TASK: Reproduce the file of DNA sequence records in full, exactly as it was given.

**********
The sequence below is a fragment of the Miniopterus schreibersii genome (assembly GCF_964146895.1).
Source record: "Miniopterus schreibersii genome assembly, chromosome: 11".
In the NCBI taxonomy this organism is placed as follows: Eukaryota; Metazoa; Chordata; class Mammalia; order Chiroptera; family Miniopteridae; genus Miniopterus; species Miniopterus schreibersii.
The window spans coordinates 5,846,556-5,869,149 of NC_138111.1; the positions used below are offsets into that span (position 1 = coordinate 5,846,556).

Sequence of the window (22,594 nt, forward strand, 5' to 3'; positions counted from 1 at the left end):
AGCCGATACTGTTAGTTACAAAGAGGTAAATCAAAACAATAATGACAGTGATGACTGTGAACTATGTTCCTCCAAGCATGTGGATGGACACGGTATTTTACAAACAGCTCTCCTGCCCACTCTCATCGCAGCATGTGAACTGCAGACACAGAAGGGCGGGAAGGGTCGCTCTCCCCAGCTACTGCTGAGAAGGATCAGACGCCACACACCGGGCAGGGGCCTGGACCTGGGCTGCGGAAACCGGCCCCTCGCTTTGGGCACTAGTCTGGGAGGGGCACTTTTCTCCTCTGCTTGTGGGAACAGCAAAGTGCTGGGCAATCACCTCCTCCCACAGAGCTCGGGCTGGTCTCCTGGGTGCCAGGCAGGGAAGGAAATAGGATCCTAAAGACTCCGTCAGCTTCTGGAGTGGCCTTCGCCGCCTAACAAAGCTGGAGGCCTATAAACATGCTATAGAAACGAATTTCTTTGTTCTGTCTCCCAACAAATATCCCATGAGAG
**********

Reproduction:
The sequence below is a fragment of the Miniopterus schreibersii genome (assembly GCF_964146895.1).
Source record: "Miniopterus schreibersii genome assembly, chromosome: 11".
In the NCBI taxonomy this organism is placed as follows: Eukaryota; Metazoa; Chordata; class Mammalia; order Chiroptera; family Miniopteridae; genus Miniopterus; species Miniopterus schreibersii.
The window spans coordinates 5,846,556-5,869,149 of NC_138111.1; the positions used below are offsets into that span (position 1 = coordinate 5,846,556).

Sequence of the window (22,594 nt, forward strand, 5' to 3'; positions counted from 1 at the left end):
AGCCGATACTGTTAGTTACAAAGAGGTAAATCAAAACAATAATGACAGTGATGACTGTGAACTATGTTCCTCCAAGCATGTGGATGGACACGGTATTTTACAAACAGCTCTCCTGCCCACTCTCATCGCAGCATGTGAACTGCAGACACAGAAGGGCGGGAAGGGTCGCTCTCCCCAGCTACTGCTGAGAAGGATCAGACGCCACACACCGGGCAGGGGCCTGGACCTGGGCTGCGGAAACCGGCCCCTCGCTTTGGGCACTAGTCTGGGAGGGGCACTTTTCTCCTCTGCTTGTGGGAACAGCAAAGTGCTGGGCAATCACCTCCTCCCACAGAGCTCGGGCTGGTCTCCTGGGTGCCAGGCAGGGAAGGAAATAGGATCCTAAAGACTCCGTCAGCTTCTGGAGTGGCCTTCGCCGCCTAACAAAGCTGGAGGCCTATAAACATGCTATAGAAACGAATTTCTTTGTTCTGTCTCCCAACAAATATCCCATGAGAG